But running a private school like Excel can be expensive. "It's not an easy operation as far as costs are concerned," she says. "The expenses are phenomenal." When a hot water tank broke recently, Wilson was forced to suspend the school's hot lunch program for three days until the tank could be replaced. The cost: $4,500. "We're suffering, there's no doubt," she says. "But we believe in what we're doing. And we believe that in the end, the Lord is going to make up the difference. And He has in so many ways."

Parents with few resources, Wilson believes, would benefit most from a voucher system. Which is why she's a strong supporter of Joe Rogers' lawsuit.

What Wilson would really like to see, however, is a voucher system, one that would allow Excel's parents to use their education tax dollars to pay for tuition. Obviously, the school would benefit from such an arrangement—assuming that a religious school could take public money without violating the U.S. Constitution. But that's unclear. Last May, an Ohio appeals court ruled that Cleveland's voucher program—which allows students to attend religious schools—was in violation of federal and state constitutional bans on government aid to religious institutions. But the Ohio Supreme Court has allowed the program to continue while it reviews the lower court's decision.

Parents with few resources, Wilson believes, would benefit most from a voucher system. Which is why she's a strong supporter of Joe Rogers' lawsuit. "When you talk about vouchers," she says, "I'm for them. I don't want people to feel captive. I don't want their children to have to have an insufficient and inadequate education because their parents don't have money."

A number of Excel students, Wilson says, transferred to the institute from public schools in Denver. "And some of them can't even read three-letter words," she says. "They're so far behind when they get here."

But like many church-affiliated school administrators, Wilson would be unwilling to sacrifice Excel's religious orientation for the sake of public dollars. "We're not going to do that," she says firmly. "Because we do have a moral stand, and that moral stand is going to discriminate. It can't help but do that. For example, we believe that all instructors here should have a knowledge of Christ and a belief in Him because when you're trying to teach kids moral character, Christ is the supreme example."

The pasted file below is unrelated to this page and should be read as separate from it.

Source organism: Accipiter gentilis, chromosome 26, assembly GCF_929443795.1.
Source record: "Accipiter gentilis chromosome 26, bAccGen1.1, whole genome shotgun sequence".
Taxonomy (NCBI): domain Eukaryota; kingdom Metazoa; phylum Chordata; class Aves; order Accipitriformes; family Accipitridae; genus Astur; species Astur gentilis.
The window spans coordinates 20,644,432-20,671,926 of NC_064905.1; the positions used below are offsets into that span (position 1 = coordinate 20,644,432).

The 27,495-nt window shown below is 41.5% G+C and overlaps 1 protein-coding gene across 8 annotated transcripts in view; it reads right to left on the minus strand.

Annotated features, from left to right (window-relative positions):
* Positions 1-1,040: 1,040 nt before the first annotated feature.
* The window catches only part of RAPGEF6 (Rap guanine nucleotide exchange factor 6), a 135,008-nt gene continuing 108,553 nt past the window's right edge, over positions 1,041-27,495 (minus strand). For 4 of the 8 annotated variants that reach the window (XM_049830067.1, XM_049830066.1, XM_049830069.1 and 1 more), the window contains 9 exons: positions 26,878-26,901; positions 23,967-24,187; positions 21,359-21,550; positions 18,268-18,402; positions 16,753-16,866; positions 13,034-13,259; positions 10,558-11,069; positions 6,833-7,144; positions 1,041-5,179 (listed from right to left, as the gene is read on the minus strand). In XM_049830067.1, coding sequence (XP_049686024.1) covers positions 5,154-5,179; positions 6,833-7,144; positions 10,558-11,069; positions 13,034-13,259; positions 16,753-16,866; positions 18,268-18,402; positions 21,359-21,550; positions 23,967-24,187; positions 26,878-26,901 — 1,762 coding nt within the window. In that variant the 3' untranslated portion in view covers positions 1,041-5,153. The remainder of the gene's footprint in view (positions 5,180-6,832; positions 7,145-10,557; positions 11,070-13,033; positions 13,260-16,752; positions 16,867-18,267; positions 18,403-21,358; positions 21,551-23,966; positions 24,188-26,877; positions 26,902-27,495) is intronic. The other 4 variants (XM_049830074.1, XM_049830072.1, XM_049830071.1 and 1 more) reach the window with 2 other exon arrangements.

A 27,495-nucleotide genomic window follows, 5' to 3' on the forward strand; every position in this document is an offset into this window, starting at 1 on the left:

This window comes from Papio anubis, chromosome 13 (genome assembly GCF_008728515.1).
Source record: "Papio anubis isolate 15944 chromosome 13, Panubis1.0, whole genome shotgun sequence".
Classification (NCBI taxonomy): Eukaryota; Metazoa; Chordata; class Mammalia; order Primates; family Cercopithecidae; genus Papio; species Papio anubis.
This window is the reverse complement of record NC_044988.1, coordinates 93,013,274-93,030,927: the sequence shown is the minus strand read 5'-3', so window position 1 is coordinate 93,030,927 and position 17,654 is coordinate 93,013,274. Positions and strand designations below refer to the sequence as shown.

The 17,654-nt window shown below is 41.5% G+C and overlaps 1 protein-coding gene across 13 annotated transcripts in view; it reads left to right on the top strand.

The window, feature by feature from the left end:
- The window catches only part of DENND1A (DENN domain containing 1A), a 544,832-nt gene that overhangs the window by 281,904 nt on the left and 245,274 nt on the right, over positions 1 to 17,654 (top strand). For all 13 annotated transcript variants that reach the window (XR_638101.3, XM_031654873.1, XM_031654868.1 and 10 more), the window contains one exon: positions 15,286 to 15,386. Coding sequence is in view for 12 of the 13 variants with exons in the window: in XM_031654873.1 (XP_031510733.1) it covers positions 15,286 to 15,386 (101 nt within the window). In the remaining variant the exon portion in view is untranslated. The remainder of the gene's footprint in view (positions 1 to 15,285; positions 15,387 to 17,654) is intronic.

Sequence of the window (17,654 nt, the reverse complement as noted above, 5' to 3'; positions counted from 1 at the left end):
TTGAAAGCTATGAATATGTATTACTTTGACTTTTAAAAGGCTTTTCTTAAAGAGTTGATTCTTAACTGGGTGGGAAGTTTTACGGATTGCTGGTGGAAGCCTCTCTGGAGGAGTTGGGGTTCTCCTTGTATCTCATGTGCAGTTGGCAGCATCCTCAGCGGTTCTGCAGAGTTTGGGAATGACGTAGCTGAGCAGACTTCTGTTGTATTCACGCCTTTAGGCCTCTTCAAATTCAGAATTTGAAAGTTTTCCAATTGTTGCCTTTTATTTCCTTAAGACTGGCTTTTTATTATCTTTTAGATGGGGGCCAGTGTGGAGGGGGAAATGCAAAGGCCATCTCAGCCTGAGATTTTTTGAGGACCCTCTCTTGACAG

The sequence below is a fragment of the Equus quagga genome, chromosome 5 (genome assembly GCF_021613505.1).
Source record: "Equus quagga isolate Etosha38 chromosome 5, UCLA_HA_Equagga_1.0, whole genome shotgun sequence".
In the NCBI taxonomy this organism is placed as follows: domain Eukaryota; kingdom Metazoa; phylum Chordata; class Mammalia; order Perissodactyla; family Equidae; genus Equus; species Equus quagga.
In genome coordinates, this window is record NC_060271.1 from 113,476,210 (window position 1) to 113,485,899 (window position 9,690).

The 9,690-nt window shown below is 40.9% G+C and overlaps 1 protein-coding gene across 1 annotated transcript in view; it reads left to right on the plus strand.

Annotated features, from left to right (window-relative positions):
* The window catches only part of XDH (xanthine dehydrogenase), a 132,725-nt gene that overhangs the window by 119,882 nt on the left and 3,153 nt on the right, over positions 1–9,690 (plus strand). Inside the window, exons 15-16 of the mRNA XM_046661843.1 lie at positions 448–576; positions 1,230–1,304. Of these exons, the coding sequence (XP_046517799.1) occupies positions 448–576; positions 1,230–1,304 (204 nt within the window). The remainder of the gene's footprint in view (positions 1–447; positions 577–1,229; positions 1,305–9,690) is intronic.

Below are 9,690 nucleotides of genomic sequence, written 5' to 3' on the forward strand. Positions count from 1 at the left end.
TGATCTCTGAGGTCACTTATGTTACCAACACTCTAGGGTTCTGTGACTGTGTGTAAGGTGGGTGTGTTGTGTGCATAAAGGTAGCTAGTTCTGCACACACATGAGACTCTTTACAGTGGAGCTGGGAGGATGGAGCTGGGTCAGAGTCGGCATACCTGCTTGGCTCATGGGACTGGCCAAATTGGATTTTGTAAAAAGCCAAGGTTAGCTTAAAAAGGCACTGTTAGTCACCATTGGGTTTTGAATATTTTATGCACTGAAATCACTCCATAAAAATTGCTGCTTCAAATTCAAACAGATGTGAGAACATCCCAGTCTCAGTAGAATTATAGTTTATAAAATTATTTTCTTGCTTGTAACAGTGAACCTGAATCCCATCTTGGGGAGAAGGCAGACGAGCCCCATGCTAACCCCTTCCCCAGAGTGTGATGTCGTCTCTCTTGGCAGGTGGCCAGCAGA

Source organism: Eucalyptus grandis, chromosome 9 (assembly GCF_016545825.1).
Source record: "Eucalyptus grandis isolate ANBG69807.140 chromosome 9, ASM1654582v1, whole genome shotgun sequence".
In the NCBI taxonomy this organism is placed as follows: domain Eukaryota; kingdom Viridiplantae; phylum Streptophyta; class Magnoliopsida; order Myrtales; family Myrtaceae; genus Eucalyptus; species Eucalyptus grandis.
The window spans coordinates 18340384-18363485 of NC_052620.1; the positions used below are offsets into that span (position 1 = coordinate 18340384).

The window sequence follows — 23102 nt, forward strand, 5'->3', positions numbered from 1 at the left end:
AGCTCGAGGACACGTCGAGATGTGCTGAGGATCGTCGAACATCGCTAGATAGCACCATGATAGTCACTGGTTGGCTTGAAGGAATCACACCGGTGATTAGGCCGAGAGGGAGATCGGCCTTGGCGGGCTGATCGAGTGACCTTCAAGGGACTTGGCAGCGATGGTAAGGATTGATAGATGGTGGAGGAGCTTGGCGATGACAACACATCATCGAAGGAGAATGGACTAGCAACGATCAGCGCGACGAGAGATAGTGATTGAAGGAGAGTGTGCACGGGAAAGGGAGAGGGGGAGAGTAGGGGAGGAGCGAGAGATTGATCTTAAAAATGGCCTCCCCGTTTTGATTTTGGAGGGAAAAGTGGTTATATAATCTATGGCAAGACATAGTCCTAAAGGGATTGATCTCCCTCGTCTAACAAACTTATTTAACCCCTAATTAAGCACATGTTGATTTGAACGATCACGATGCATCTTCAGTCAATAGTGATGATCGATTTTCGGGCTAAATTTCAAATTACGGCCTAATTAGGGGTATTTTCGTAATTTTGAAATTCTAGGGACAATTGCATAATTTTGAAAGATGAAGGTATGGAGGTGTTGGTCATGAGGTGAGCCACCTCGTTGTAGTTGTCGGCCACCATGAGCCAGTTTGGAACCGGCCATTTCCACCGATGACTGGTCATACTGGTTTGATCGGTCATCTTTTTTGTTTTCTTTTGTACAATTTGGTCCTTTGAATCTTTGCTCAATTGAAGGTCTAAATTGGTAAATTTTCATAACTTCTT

Asked if she thinks Rogers' lawsuit stands a chance of winning in court, she closes her eyes and says, "I pray to God, I pray to God."

For now, however, Denver Parents Association vs. Denver Board of Education is in the hands of the powerful, yet mortal, Judge Stern, whom Rogers describes as "tough, no nonsense." He's confident the lawsuit will survive the motions to dismiss, but even if it doesn't, the case, he says, will go forward. "We'll file an appeal right away," he promises. "This will probably end up in the U.S. Supreme Court, one way or another." He almost sounds as if he hopes it does.

Rogers is now devoting more time to his political campaign—the primary is in August—so he plans to hire someone as executive director of the Denver Parents Association. (Rogers will continue to represent the association in court.) He has also approached foundations about getting some financial support for the legal battle. "That would be very nice," he says. "I've already put in tens of thousands of dollars of my own resources into this."

Meanwhile, Rogers and his wife, Juanita, recently made an important decision: Their oldest son, Trent, now 3 years old, will not be attending a Denver public school. "He's going to go to Union Excel," Rogers says.